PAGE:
Peyote comes from a small spineless cactus of the same name that’s also known as Lophohora williamsii; this particular cactus is native to Mexico and Southwestern Texas in the United States, making its use most common among Native American and Mexican indigenous peoples although the use of peyote has come to be associated with the psychedelic counterculture of the 1960s and 1970s. Specifically, peyote tends to grow in dry desert areas that are rich in limestone. The term ‘peyote’ is believed to be derived from Nahuatl words meaning ‘glisten’ or ‘glistening’, but other sources translate the term as ‘divine messenger’.

Tribal populations in the region have been using peyote for its hallucinogenic properties for at least the past five thousand years or more. Some of the most recent archaeological data has shown evidence of the use of peyote in caves with indicators of ritual practices. This practice remained mostly limited to native populations until the nineteenth century, when the use of peyote for spiritual and healing purposes made its way northward through the United States, largely attributed to what we know as the Native American Church. In fact, members of many of these tribes referred to peyote as “the sacred medicine”, but the U.S. government attempted to ban all uses of peyote, including in religious contexts. Despite the fact that peyote has, in fact, been outlawed, the Native American Church is one of several native groups that continue to use peyote as part of spiritual practices.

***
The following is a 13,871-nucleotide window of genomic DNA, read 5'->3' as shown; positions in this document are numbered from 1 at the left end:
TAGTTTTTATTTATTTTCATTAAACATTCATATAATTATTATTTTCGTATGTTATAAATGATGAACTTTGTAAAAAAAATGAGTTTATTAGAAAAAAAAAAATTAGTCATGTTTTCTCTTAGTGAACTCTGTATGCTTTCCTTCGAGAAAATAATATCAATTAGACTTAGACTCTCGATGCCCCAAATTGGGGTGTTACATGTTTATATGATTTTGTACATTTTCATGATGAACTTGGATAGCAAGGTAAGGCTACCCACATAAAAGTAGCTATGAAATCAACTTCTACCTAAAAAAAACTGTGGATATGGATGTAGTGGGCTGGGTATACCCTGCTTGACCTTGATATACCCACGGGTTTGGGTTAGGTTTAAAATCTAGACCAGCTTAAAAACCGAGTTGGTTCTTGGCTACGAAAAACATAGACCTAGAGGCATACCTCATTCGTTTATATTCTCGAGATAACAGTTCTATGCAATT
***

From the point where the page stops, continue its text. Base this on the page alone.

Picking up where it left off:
In the late nineteenth and early twentieth centuries, Dr. John Raleigh Briggs brought scientific attention to the use of peyote, resulting in a number of experiments as well as many researchers observing the drug’s use among native peoples. Meanwhile, ethnographers from other countries documented the use of peyote among the Indians of Mexico. However, the first documented use of peyote among non-natives was during the American Civil War when Texas Rangers who, after being captured by Union forces, soaked peyote cactus in water and became intoxicated after drinking the cactus-steeped liquid. Most recently, studies have found that the use of peyote among native peoples who use the substance for religious practices seem to have no lasting cognitive effects; however, it’s when the drug is used recreationally by substance abusers that there’s much greater risk for lasting psychological damage.